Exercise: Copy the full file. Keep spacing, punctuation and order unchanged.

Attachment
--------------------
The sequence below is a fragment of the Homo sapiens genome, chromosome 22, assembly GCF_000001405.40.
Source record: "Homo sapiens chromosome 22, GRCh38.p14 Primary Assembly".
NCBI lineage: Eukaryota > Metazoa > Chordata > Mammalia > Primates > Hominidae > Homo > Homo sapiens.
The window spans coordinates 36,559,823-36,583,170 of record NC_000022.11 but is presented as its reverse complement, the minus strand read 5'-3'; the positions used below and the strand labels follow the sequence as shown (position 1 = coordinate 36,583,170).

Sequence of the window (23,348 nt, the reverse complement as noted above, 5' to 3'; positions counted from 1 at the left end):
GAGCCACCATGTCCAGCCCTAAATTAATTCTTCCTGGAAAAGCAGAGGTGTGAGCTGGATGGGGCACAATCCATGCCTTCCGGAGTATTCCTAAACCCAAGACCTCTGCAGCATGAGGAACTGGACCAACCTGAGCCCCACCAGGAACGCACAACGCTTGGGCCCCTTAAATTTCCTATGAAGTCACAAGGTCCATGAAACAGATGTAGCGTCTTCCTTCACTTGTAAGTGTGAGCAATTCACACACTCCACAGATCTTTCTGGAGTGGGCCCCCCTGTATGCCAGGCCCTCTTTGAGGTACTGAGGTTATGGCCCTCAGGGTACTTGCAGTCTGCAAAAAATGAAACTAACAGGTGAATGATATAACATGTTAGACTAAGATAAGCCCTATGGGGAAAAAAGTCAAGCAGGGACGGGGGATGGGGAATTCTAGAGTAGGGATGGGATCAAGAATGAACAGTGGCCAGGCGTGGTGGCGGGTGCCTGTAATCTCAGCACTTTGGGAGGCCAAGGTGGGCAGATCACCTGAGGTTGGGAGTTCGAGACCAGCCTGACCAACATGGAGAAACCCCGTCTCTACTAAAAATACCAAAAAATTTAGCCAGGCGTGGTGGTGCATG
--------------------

The sequence below is a fragment of the Homo sapiens genome, chromosome 22, assembly GCF_000001405.40.
Source record: "Homo sapiens chromosome 22, GRCh38.p14 Primary Assembly".
NCBI lineage: Eukaryota > Metazoa > Chordata > Mammalia > Primates > Hominidae > Homo > Homo sapiens.
The window spans coordinates 36,559,823-36,583,170 of record NC_000022.11 but is presented as its reverse complement, the minus strand read 5'-3'; the positions used below and the strand labels follow the sequence as shown (position 1 = coordinate 36,583,170).

Sequence of the window (23,348 nt, the reverse complement as noted above, 5' to 3'; positions counted from 1 at the left end):
GAGCCACCATGTCCAGCCCTAAATTAATTCTTCCTGGAAAAGCAGAGGTGTGAGCTGGATGGGGCACAATCCATGCCTTCCGGAGTATTCCTAAACCCAAGACCTCTGCAGCATGAGGAACTGGACCAACCTGAGCCCCACCAGGAACGCACAACGCTTGGGCCCCTTAAATTTCCTATGAAGTCACAAGGTCCATGAAACAGATGTAGCGTCTTCCTTCACTTGTAAGTGTGAGCAATTCACACACTCCACAGATCTTTCTGGAGTGGGCCCCCCTGTATGCCAGGCCCTCTTTGAGGTACTGAGGTTATGGCCCTCAGGGTACTTGCAGTCTGCAAAAAATGAAACTAACAGGTGAATGATATAACATGTTAGACTAAGATAAGCCCTATGGGGAAAAAAGTCAAGCAGGGACGGGGGATGGGGAATTCTAGAGTAGGGATGGGATCAAGAATGAACAGTGGCCAGGCGTGGTGGCGGGTGCCTGTAATCTCAGCACTTTGGGAGGCCAAGGTGGGCAGATCACCTGAGGTTGGGAGTTCGAGACCAGCCTGACCAACATGGAGAAACCCCGTCTCTACTAAAAATACCAAAAAATTTAGCCAGGCGTGGTGGTGCATG